website for more details. I will be signing books at the museum from 1pm - 4 pm on December 8th, along with several other authors and illustrators. I'd love to see you!
The Duck Sock Hop Tree was created by two very special artists, my mother Leslie Kohuth and my sister, Emily Kohuth. You can see some of Emily's other work in the Locket Scientist shop on Etsy.com.
Monday, September 16, 2013
In one week, my first non-fiction book for children, Anne Frank's Chestnut Tree, will be published. Creating it was one of the greatest writing challenges of my life. I wrote about the experience for Shalom Magazine and am reposting it here with permission.
A sapling from Anne Frank's Chestnut Tree was planted on Boston Common in the summer of 2013.
(Boston Herald photo)
One Thousand Words: Writing Anne Frank’s Chestnut Tree
by Jane Kohuth
It’s utterly impossible for me to build my life on a foundation of chaos, suffering and death. I see a world being slowly transformed into a wilderness, I hear the approaching thunder that, one day, will destroy us too, I feel the suffering of millions. And yet, when I look up at the sky, I somehow feel that everything will change for the better, that this cruelty too will end, that peace and tranquility will return once more. -- Anne Frank, 1944
The most challenging thing I’ve ever written was only one thousand words long. I write for young children, so I’m familiar with the challenge of keeping language simple and concise while also making it interesting. But in 2011, I received a call from my editor at Random House asking if I’d like to write an early reader about Anne Frank. I had written an early reader before, I had a background in Jewish Studies and had already published one Jewish interest book for children, so why wouldn’t I want to tackle this? But I didn’t say yes right away. The publisher wanted a book for early elementary school students. I wondered, how could someone explain Anne Frank to children without delving deeply into a complicated and dark time in history? Was I prepared for the enormous responsibility of writing a book that could be a child’s introduction to the Holocaust? Was it possible to be both honest and gentle in writing about such terrible subject? And finally, how could I say anything about Anne Frank’s experience that she hadn’t said better herself?
I thought about the first time I learned about the Shoah, in a Hebrew School class in the 1980s. The lesson felt abrupt and dramatic, fascinating and confusing. The teacher tried her best, I believe, but a good book written for children might have helped her and helped us to better understand in a way that was appropriate for our age. Since that time many more children’s books have been published about the Holocaust. Some are very good. But there isn’t much out there for younger students about Anne Frank. I first read The Diary of a Young Girl when I was in middle school. And as with so many children before me, I felt like Anne was talking to me. Her voice made history real in a way that the photos and facts and numbers I’d been taught did not. I thought that if I could use as many of her words as possible, I could, perhaps, write a worthy book for children who were still too young to read her diary. Perhaps Anne could speak to them the way she had spoken to me.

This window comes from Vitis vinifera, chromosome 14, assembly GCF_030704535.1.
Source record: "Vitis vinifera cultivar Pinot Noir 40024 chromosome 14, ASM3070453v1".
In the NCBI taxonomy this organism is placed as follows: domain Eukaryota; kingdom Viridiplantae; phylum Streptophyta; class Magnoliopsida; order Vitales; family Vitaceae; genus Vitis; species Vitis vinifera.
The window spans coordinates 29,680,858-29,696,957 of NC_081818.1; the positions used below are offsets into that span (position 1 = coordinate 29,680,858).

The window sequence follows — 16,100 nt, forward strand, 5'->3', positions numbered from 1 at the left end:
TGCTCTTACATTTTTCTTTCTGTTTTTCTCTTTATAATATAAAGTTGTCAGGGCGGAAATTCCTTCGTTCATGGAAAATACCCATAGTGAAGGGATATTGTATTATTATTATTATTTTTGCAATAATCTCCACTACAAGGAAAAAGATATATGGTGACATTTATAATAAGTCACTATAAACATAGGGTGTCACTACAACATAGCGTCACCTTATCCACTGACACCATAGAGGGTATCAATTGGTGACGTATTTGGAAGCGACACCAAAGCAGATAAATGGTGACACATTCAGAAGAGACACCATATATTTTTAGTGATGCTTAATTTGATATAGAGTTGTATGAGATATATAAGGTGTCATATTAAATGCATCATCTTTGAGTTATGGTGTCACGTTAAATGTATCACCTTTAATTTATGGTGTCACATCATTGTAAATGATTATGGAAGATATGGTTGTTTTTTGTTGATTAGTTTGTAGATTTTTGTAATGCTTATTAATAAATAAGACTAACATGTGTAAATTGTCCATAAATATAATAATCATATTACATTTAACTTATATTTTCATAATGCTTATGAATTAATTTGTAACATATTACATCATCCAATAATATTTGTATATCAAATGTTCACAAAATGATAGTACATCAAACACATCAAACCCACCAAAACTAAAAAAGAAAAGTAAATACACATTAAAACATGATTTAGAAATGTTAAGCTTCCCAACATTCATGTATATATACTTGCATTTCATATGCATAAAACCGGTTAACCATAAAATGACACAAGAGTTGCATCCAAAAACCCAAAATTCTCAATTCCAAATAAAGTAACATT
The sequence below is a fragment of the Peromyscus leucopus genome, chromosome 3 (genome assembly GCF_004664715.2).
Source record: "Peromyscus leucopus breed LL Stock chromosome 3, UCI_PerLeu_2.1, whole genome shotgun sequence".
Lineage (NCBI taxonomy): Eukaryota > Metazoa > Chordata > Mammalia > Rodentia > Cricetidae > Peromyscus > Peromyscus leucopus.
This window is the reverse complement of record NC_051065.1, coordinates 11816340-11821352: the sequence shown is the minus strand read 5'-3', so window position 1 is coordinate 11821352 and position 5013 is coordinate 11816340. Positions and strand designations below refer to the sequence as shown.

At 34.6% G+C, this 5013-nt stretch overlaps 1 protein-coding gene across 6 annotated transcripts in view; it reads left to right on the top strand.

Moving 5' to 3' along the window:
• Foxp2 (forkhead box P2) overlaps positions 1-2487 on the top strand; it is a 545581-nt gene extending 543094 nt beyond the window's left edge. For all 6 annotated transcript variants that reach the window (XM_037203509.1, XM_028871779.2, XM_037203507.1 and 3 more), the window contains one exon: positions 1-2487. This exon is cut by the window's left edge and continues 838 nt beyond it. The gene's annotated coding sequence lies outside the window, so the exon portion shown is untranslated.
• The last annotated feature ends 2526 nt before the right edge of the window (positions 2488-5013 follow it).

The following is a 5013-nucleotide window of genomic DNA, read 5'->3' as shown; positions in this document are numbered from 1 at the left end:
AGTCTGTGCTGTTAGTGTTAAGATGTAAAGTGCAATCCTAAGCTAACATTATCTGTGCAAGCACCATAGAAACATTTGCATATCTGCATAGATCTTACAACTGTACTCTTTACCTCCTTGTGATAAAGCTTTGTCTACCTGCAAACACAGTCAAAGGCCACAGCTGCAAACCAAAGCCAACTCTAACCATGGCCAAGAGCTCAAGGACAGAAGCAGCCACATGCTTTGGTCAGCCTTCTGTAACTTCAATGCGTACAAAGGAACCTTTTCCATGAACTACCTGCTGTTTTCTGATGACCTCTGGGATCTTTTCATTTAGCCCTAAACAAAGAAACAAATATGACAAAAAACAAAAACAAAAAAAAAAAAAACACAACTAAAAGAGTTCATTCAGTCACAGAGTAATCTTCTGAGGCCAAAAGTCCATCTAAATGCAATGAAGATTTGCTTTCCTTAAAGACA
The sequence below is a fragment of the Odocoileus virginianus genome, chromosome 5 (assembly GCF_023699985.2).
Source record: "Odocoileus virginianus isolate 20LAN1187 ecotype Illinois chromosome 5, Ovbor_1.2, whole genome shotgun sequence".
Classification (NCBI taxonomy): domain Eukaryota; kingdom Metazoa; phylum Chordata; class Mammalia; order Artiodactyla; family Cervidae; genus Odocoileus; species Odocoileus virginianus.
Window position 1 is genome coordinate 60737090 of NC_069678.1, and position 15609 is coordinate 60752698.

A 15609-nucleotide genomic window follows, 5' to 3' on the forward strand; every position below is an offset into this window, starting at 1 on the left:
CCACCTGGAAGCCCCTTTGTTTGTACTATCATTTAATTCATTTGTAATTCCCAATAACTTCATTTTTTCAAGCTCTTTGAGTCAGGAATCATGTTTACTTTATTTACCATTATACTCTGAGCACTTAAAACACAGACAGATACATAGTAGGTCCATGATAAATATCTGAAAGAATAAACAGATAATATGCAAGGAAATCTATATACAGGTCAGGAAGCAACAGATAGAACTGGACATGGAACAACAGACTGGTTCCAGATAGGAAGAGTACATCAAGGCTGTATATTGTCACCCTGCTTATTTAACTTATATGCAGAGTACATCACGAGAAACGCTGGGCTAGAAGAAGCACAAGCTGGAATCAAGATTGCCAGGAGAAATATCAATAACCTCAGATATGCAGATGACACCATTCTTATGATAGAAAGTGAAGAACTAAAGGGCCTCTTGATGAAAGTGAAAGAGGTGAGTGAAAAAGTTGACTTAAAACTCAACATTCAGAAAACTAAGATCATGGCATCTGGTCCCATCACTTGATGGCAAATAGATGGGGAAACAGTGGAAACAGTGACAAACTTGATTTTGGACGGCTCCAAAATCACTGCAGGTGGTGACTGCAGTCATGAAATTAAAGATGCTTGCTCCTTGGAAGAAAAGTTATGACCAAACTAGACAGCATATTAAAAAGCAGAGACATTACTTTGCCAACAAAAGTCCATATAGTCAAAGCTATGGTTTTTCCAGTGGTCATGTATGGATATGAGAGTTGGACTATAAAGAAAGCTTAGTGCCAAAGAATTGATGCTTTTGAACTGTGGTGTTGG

I had one thousand words. I couldn’t use complex vocabulary. I had to keep clauses to a minimum. I could have no more than thirty characters in a line and no more than twelve lines on a page. When I explained my project to people they thought it might not be possible. In the end, it helped that I needed to choose an “angle” -- a way in to Anne’s story. Over and over, in her diary and stories, Anne returned to the agony of being shut inside and the power of nature to give her courage, to ease her suffering, and to help her overcome despair. She wrote about the attic window where she was able to see a sliver of sky and the branches of a chestnut tree. The tree, I learned, had become a symbol of hope to visitors of the Secret Annex, which is now the Anne Frank Museum. It had a story of its own, and its saplings, planted around the world, have come to represent Anne’s legacy. (Just this June, one was planted on Boston Common.) This was an aspect of Anne’s story I hadn’t seen in another book. It was a way to talk about Anne’s feelings that children might understand.
In researching and writing Anne Frank’s Chestnut Tree, I also drew on my background in Jewish Studies and my experience teaching in Jewish classrooms. I grew up in Brooklyn, NY, where I attended a Conservative synagogue. When I was fourteen, my parents moved to Falmouth, MA, where we became members of Falmouth Jewish Congregation, and I became active in NFTY. At Brandeis, I studied Near Eastern and Judaic Studies, along with English and Creative Writing. For graduate school, I attended Harvard Divinity School, where I focused on women in religion. I’ve been a teacher at several Hebrew schools, and spent time as a synagogue’s Assistant Director of Education. I found that my reading over the years had already immersed me in Jewish History and given me an understanding of Anne Frank’s era, while my classroom experience helped me to think about how children might relate to Anne’s story and how teachers might be able to use my book in the classroom.
As Jewish educators and parents we find that we must, at some point, introduce our children to the reality of the Holocaust. I hope that in focusing on something a child can imagine -- being shut indoors and longing for outside -- I have written a book that will allow children to empathize with Anne, a book that is both honest and gentle, and a book that is true to Anne’s view of the world.